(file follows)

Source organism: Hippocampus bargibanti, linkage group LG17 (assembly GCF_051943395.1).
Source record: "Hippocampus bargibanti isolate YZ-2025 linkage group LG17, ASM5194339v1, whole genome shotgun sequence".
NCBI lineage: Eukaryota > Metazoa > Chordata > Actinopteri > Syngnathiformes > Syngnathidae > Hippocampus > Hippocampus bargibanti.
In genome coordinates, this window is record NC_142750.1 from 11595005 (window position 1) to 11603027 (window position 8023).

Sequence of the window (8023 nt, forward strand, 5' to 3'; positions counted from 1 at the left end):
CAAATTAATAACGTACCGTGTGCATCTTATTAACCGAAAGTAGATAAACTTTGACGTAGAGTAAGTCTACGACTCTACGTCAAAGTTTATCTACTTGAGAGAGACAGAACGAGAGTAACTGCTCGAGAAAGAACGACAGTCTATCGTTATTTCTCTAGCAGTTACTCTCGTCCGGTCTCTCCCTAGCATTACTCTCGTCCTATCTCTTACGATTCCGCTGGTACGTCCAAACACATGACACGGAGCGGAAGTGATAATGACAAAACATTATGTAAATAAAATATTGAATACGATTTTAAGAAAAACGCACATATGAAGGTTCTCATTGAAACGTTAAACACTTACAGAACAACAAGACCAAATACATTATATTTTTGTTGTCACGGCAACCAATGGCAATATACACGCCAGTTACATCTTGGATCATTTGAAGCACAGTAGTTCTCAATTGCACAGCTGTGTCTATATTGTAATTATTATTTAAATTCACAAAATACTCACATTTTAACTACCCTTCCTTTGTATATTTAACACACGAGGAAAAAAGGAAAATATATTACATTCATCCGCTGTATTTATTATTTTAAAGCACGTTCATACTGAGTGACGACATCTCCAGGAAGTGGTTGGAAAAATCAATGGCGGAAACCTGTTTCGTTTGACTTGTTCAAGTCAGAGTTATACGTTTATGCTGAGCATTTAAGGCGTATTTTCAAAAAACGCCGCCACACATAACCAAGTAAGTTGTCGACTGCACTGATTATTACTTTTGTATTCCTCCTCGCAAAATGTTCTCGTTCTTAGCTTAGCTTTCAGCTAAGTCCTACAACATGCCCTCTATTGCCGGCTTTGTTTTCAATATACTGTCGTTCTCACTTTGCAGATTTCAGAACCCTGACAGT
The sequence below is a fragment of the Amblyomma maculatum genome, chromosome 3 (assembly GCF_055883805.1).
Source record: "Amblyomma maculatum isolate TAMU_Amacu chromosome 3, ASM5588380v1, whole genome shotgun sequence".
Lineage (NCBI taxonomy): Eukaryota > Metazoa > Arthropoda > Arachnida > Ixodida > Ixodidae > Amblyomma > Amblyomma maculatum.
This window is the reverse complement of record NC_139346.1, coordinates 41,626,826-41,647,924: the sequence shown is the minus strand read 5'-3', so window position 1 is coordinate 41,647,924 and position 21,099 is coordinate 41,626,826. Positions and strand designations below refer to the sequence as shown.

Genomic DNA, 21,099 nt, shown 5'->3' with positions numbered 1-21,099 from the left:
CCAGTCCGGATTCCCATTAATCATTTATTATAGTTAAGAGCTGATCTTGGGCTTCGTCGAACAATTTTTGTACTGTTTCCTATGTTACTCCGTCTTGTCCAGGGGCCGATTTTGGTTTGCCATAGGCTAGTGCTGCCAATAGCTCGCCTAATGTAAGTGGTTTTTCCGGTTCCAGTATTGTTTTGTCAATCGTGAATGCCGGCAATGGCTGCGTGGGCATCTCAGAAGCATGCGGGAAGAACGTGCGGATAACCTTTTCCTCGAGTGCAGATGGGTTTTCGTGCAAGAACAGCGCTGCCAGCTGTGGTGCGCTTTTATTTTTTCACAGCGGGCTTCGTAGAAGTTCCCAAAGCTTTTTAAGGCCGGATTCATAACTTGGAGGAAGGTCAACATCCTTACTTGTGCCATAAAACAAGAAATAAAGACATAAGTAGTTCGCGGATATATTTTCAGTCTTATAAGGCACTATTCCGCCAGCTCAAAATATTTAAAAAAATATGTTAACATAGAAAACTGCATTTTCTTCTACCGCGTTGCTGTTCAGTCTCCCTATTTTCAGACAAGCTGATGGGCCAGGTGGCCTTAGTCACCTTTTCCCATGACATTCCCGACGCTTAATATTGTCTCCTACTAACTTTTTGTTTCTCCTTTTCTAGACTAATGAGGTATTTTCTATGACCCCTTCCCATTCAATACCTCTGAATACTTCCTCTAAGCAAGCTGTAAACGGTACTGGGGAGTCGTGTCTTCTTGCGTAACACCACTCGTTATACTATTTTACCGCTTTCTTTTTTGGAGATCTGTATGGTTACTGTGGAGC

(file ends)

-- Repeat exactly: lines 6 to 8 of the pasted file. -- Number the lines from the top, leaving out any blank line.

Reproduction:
CAAATTAATAACGTACCGTGTGCATCTTATTAACCGAAAGTAGATAAACTTTGACGTAGAGTAAGTCTACGACTCTACGTCAAAGTTTATCTACTTGAGAGAGACAGAACGAGAGTAACTGCTCGAGAAAGAACGACAGTCTATCGTTATTTCTCTAGCAGTTACTCTCGTCCGGTCTCTCCCTAGCATTACTCTCGTCCTATCTCTTACGATTCCGCTGGTACGTCCAAACACATGACACGGAGCGGAAGTGATAATGACAAAACATTATGTAAATAAAATATTGAATACGATTTTAAGAAAAACGCACATATGAAGGTTCTCATTGAAACGTTAAACACTTACAGAACAACAAGACCAAATACATTATATTTTTGTTGTCACGGCAACCAATGGCAATATACACGCCAGTTACATCTTGGATCATTTGAAGCACAGTAGTTCTCAATTGCACAGCTGTGTCTATATTGTAATTATTATTTAAATTCACAAAATACTCACATTTTAACTACCCTTCCTTTGTATATTTAACACACGAGGAAAAAAGGAAAATATATTACATTCATCCGCTGTATTTATTATTTTAAAGCACGTTCATACTGAGTGACGACATCTCCAGGAAGTGGTTGGAAAAATCAATGGCGGAAACCTGTTTCGTTTGACTTGTTCAAGTCAGAGTTATACGTTTATGCTGAGCATTTAAGGCGTATTTTCAAAAAACGCCGCCACACATAACCAAGTAAGTTGTCGACTGCACTGATTATTACTTTTGTATTCCTCCTCGCAAAATGTTCTCGTTCTTAGCTTAGCTTTCAGCTAAGTCCTACAACATGCCCTCTATTGCCGGCTTTGTTTTCAATATACTGTCGTTCTCACTTTGCAGATTTCAGAACCCTGACAGT
The sequence below is a fragment of the Amblyomma maculatum genome, chromosome 3 (assembly GCF_055883805.1).
Source record: "Amblyomma maculatum isolate TAMU_Amacu chromosome 3, ASM5588380v1, whole genome shotgun sequence".